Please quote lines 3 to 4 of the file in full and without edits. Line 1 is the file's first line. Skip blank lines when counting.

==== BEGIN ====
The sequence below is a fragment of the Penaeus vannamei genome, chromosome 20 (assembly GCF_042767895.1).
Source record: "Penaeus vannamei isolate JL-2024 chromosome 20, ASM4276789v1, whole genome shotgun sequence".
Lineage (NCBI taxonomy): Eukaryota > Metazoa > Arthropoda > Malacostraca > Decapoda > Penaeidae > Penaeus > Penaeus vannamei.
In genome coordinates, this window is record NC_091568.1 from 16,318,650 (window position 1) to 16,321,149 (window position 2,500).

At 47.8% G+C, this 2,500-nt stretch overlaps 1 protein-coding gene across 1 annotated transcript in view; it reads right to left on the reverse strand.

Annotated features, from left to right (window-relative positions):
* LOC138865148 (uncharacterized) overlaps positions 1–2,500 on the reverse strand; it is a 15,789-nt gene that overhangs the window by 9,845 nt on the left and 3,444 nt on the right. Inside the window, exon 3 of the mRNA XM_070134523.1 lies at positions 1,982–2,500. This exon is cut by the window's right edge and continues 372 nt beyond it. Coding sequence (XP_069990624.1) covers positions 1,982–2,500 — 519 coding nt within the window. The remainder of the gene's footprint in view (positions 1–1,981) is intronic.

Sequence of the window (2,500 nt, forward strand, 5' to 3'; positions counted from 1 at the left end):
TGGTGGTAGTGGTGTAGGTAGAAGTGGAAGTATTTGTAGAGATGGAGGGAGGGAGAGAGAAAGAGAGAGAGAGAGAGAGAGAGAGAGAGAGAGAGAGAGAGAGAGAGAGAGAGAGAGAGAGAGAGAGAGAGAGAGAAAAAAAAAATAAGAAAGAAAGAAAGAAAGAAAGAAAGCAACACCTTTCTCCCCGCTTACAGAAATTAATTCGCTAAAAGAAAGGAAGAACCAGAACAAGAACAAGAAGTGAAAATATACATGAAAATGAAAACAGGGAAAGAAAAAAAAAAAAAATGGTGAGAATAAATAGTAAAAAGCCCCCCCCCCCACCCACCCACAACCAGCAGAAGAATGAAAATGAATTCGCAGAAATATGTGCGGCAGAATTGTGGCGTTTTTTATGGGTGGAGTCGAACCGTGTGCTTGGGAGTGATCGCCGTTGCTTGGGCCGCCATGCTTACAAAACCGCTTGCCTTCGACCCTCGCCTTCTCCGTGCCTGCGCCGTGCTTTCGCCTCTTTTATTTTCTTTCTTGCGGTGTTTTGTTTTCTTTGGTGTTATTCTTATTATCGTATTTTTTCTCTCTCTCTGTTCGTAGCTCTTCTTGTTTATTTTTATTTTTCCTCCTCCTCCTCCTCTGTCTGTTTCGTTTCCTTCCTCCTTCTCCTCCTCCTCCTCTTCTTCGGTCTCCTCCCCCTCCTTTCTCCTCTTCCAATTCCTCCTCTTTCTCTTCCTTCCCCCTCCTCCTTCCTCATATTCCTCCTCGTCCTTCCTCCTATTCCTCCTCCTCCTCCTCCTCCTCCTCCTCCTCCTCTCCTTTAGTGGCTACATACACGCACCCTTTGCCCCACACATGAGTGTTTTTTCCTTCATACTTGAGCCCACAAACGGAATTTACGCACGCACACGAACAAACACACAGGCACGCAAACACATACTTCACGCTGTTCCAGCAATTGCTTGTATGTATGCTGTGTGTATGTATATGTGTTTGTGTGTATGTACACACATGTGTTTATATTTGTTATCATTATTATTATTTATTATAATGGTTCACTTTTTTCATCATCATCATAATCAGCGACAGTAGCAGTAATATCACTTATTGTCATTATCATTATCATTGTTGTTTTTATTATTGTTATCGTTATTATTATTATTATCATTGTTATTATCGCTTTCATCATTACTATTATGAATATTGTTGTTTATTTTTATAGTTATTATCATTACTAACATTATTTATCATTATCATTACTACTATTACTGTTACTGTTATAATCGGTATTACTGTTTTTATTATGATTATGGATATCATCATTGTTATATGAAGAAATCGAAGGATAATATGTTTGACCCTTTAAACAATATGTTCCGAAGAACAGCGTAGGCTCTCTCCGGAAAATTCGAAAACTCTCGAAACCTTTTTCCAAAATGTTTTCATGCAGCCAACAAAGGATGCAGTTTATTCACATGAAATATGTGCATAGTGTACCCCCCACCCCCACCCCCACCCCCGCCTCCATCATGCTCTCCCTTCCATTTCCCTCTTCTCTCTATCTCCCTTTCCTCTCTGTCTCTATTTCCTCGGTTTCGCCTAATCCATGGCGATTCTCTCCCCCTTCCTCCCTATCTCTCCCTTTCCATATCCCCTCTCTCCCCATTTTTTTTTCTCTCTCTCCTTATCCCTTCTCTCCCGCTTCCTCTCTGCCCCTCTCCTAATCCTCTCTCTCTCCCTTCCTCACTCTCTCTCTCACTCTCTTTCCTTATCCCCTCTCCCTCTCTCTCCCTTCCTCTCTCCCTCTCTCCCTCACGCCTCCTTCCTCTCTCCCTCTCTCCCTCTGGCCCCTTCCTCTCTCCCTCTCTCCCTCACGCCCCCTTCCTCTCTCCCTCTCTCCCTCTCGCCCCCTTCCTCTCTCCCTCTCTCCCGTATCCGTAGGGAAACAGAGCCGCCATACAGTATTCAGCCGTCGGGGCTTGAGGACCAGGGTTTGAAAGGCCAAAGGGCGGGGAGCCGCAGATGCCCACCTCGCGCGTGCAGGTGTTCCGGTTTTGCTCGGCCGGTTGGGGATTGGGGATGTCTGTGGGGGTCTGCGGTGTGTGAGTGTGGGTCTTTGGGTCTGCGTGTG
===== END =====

Lineage (NCBI taxonomy): Eukaryota > Metazoa > Arthropoda > Malacostraca > Decapoda > Penaeidae > Penaeus > Penaeus vannamei.
In genome coordinates, this window is record NC_091568.1 from 16,318,650 (window position 1) to 16,321,149 (window position 2,500).